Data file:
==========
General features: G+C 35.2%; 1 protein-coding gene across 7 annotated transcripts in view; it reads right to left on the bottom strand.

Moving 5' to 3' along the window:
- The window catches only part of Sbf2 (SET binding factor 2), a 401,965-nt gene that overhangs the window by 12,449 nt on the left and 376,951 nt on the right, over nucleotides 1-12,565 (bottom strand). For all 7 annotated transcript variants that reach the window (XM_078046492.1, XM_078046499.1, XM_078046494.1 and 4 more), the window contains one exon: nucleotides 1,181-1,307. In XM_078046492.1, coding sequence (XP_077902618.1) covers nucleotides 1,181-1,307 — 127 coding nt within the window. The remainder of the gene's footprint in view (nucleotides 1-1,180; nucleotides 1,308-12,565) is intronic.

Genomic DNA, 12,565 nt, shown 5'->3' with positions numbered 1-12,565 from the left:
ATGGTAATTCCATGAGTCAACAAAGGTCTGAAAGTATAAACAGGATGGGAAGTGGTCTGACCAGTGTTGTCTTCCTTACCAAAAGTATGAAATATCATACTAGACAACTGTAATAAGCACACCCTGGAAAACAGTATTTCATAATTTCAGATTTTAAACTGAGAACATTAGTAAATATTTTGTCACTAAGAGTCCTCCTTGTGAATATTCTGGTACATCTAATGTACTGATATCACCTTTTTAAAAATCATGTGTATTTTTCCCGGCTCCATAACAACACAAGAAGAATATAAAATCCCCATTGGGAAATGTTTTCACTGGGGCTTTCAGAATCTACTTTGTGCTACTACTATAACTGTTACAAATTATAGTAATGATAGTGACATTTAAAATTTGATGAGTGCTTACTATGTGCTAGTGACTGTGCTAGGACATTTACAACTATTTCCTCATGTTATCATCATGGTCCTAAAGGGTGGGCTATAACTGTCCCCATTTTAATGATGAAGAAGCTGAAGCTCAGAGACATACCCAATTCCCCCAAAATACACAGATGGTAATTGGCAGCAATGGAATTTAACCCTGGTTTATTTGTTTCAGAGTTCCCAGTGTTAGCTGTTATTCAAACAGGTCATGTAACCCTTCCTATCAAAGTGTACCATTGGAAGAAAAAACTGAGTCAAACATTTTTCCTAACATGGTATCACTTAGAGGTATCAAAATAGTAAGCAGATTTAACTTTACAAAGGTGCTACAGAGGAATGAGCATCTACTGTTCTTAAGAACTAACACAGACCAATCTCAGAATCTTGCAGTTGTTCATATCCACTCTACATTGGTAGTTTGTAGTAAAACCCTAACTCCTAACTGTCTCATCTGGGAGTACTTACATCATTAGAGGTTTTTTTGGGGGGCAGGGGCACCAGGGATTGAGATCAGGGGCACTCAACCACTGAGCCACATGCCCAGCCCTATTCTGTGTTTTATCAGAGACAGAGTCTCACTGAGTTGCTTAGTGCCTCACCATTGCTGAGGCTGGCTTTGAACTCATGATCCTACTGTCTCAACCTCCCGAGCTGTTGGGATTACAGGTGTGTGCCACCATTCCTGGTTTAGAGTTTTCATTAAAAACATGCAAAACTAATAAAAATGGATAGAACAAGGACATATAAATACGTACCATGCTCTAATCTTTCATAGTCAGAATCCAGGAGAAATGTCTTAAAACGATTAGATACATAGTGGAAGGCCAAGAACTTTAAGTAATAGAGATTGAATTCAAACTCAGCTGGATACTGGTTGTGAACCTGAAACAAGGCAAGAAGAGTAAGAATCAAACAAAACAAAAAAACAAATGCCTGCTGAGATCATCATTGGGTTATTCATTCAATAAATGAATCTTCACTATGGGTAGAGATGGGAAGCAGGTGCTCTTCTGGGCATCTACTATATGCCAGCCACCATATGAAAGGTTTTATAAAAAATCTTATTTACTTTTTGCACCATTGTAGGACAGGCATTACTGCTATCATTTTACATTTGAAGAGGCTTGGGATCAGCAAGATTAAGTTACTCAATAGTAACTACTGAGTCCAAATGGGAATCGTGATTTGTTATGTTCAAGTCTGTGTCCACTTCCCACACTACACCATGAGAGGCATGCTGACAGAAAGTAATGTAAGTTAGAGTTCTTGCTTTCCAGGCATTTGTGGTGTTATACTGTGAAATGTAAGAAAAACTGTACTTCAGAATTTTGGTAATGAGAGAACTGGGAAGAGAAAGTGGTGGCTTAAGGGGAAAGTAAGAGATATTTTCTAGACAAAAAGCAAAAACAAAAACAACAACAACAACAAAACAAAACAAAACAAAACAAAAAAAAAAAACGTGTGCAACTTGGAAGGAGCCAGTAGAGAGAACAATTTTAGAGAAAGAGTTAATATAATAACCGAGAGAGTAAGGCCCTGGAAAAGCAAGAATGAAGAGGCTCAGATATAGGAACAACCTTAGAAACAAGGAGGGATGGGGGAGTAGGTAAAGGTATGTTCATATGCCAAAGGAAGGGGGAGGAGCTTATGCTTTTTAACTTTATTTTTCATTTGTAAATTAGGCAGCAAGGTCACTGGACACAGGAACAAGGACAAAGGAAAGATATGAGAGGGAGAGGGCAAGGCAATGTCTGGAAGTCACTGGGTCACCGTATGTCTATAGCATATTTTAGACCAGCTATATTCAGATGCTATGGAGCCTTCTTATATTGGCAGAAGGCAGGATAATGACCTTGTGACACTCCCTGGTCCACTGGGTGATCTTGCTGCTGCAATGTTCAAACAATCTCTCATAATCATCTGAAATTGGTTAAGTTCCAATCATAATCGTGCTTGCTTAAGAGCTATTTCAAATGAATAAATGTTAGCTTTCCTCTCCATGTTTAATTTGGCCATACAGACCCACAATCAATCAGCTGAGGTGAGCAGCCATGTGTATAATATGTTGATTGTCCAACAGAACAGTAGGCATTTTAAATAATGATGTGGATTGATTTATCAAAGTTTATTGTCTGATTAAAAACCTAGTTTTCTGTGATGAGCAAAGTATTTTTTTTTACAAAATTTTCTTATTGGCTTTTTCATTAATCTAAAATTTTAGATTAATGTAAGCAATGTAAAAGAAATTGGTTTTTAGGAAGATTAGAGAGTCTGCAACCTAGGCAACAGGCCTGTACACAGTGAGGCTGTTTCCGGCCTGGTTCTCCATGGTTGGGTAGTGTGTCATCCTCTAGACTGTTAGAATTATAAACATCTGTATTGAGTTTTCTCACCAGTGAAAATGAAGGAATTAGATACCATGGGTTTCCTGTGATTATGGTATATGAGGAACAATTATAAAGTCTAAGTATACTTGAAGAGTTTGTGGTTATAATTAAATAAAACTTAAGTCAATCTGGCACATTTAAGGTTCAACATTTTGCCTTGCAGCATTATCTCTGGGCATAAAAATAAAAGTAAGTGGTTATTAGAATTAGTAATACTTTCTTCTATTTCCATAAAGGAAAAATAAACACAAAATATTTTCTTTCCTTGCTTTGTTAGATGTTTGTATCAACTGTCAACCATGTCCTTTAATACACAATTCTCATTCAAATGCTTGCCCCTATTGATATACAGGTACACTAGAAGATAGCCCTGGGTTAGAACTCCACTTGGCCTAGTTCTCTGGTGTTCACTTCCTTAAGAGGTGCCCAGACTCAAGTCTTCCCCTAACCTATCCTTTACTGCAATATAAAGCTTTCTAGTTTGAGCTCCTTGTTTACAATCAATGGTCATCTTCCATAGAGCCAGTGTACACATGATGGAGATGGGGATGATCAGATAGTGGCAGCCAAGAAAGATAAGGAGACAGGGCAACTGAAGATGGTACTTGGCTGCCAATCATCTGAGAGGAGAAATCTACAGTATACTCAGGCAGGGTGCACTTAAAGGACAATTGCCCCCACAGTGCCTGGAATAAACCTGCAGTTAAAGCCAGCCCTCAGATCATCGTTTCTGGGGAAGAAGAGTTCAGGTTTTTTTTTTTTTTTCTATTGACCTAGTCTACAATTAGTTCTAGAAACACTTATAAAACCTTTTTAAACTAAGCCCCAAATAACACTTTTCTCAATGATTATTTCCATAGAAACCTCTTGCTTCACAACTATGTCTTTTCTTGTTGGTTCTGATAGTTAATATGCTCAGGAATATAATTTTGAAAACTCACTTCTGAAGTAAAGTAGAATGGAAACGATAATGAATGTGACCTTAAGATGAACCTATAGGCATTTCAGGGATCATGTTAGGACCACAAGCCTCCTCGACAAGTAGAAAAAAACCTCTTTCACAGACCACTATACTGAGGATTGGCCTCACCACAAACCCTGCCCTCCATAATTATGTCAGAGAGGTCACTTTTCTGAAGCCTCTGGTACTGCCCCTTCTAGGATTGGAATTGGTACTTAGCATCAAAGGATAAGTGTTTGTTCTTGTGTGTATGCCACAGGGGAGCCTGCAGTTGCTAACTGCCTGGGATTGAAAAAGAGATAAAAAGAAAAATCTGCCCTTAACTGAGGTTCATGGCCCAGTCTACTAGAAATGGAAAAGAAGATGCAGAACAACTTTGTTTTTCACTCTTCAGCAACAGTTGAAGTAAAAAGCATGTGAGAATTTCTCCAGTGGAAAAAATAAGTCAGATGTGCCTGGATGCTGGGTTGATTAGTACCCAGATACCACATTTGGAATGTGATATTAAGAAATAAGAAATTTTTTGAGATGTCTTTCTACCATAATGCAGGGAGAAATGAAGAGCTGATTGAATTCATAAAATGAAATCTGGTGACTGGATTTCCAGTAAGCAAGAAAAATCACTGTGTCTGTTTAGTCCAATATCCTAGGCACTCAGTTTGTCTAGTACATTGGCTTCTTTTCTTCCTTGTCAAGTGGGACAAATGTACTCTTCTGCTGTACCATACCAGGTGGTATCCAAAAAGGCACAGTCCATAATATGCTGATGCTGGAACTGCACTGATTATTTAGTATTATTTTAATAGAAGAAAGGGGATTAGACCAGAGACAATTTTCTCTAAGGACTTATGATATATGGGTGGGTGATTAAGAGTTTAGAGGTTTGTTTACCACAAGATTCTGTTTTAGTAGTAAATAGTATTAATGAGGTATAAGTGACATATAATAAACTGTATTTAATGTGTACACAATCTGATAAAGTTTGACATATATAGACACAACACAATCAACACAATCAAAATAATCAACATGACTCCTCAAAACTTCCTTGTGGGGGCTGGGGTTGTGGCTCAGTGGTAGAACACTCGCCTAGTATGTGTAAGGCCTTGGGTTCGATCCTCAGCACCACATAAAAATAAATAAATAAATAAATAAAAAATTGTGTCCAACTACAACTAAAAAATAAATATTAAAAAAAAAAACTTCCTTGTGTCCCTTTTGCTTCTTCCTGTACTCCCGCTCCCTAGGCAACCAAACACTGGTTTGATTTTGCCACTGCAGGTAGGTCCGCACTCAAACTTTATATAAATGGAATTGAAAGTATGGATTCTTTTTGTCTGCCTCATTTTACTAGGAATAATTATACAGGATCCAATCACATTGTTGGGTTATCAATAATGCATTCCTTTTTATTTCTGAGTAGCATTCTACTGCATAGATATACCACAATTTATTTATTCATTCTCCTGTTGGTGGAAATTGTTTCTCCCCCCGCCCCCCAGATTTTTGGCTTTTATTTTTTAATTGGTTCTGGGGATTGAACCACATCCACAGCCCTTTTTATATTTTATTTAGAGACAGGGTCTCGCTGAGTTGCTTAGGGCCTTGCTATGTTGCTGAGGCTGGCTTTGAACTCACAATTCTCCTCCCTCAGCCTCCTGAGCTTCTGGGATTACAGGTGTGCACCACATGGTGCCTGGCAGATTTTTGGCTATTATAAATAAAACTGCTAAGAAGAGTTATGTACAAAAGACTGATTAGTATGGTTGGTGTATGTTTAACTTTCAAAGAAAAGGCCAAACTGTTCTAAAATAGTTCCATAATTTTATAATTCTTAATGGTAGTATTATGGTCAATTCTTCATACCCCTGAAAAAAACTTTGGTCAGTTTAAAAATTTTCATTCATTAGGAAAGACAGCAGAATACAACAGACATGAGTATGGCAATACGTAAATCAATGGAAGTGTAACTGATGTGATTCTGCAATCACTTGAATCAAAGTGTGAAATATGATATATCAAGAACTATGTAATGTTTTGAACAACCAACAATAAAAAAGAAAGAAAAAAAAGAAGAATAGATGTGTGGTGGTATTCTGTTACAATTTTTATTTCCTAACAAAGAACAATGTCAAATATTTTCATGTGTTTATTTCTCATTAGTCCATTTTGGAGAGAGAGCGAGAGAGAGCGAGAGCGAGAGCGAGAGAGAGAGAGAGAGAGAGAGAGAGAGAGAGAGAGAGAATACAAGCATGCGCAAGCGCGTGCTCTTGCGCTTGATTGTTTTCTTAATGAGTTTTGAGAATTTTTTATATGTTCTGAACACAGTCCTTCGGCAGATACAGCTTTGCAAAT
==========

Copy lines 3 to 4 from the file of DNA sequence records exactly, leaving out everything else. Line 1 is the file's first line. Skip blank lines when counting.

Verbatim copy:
- The window catches only part of Sbf2 (SET binding factor 2), a 401,965-nt gene that overhangs the window by 12,449 nt on the left and 376,951 nt on the right, over nucleotides 1-12,565 (bottom strand). For all 7 annotated transcript variants that reach the window (XM_078046492.1, XM_078046499.1, XM_078046494.1 and 4 more), the window contains one exon: nucleotides 1,181-1,307. In XM_078046492.1, coding sequence (XP_077902618.1) covers nucleotides 1,181-1,307 — 127 coding nt within the window. The remainder of the gene's footprint in view (nucleotides 1-1,180; nucleotides 1,308-12,565) is intronic.

Genomic DNA, 12,565 nt, shown 5'->3' with positions numbered 1-12,565 from the left: